Congratulations to all our graduating seniors who made a valuable contribution to the Handa Center's work this academic year through coursework, research, fellowships, and more! The Handa Center is especially proud to have graduated our first class of Human Rights Minors in the Class of 2017, including Maeve Richards, Christina Schiciano, and Alina Utrata.
Launched in Fall 2016, the Human Rights Minor is a new opportunity for students in any major to undertake an interdisciplinary course of study on human rights theory and practice. The minor provides an academic home on campus, encouraging students from across the university to understand how human rights are connected across disciplines, mirroring the real world where interconnected human rights and international justice issues require a global mindset.
The Handa Center’s Class of 2017 is well poised to tackle some of the world’s most pressing challenges. Our future is in good hands if the three inaugural Human Rights Minor graduates are any indication of future leaders and citizens of the world! From transitional justice in post-conflict societies to philanthropy right here in Silicon Valley, these students engaged with challenging subject matters and came out with a strong commitment to have a positive impact locally and globally.
Maeve Richards was born and raised in Austin, Texas. At Stanford, she majored in History with a concentration in South and Southeast Asia and minored in Human Rights. During her time at Stanford, she was on the varsity debate team, and interned at the office of Senator Barbara Boxer and for the Public Defender Service for the District of Columbia. Her Human Rights minor capstone project focused on Rohingya migration and trafficking. She is excited to be staying in the area after graduation to work for the Laura Arrillaga-Andreessen Foundation as a Program Analyst.
Christina Schiciano majored in Political Science with minors in Arabic and Human Rights. In Summer 2016, with the support of the Handa Center, she worked as an intern at the State Department conducting research on gender-based violence and human trafficking patterns around the world. After graduation Christina will be working at McKinsey & Company. She hopes she can one day combine her interests in the law and human rights issues by pursuing a career in international criminal law.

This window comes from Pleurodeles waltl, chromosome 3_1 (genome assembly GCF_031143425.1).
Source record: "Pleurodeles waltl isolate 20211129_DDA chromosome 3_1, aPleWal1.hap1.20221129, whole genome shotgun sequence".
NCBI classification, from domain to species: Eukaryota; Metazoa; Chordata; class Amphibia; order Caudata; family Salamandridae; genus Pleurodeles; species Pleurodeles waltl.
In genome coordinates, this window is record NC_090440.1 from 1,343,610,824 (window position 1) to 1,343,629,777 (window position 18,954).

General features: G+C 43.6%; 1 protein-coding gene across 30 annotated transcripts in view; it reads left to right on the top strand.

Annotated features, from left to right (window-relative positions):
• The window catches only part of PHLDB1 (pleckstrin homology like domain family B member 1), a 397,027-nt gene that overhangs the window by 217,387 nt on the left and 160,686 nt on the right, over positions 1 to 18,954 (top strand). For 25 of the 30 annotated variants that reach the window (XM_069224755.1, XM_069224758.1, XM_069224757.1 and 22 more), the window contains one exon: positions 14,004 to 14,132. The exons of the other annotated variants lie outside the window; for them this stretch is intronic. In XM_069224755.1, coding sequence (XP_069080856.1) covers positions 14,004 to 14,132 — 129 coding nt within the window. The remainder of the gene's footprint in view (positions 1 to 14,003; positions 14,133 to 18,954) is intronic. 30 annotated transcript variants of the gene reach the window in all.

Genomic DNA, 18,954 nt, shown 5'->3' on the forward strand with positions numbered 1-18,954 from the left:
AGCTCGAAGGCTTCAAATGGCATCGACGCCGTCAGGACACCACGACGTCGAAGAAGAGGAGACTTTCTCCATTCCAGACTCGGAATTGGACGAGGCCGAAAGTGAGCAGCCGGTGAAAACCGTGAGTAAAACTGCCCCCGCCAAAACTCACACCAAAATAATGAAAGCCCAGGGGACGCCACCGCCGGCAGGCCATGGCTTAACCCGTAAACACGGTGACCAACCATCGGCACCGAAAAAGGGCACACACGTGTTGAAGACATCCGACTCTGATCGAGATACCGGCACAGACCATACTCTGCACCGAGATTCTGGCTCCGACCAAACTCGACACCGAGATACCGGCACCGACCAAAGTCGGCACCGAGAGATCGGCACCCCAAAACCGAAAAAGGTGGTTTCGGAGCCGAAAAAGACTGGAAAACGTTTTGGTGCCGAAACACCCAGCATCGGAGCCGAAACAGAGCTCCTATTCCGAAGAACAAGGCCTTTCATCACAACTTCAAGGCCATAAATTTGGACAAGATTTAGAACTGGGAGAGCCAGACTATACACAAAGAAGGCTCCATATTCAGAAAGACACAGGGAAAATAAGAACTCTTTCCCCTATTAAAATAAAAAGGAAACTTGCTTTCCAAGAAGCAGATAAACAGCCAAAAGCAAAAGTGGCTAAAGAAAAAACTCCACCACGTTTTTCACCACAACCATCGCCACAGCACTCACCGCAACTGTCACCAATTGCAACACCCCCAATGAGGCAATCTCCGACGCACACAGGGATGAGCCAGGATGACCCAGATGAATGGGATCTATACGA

Alina Utrata majored in History and the Law and minored in Human Rights. She has been involved in the Handa Center since its move to Stanford, joining the Student Advisory Board in 2015, trial monitoring in Phnom Penh during the summer of 2016, and working as a Student Assistant for the center during the 2016-2017 academic year. In Summer 2015, she worked at the Balkan Institute for Conflict Resolution, Responsibility and Reconciliation in Sarajevo. In 2016, she received support from the Handa Center to work as a trial monitor in Cambodia. Her honors thesis with the Center for Democracy, Development and the Rule of Law, "Stories Courts Tell: The Problematic History of the Yugoslav Tribunal in Bosnia and Herzegovina, " examines the impact that the International Criminal Tribunal for the former Yugoslavia had on Bosnia. As a Marshall Scholar, Alina will pursue a Master’s degree in conflict transformation and social justice at Queen’s University Belfast in Northern Ireland.
Listen to Alina and Christina’s capstone project, the "History and Human Rights" podcast series, available online here!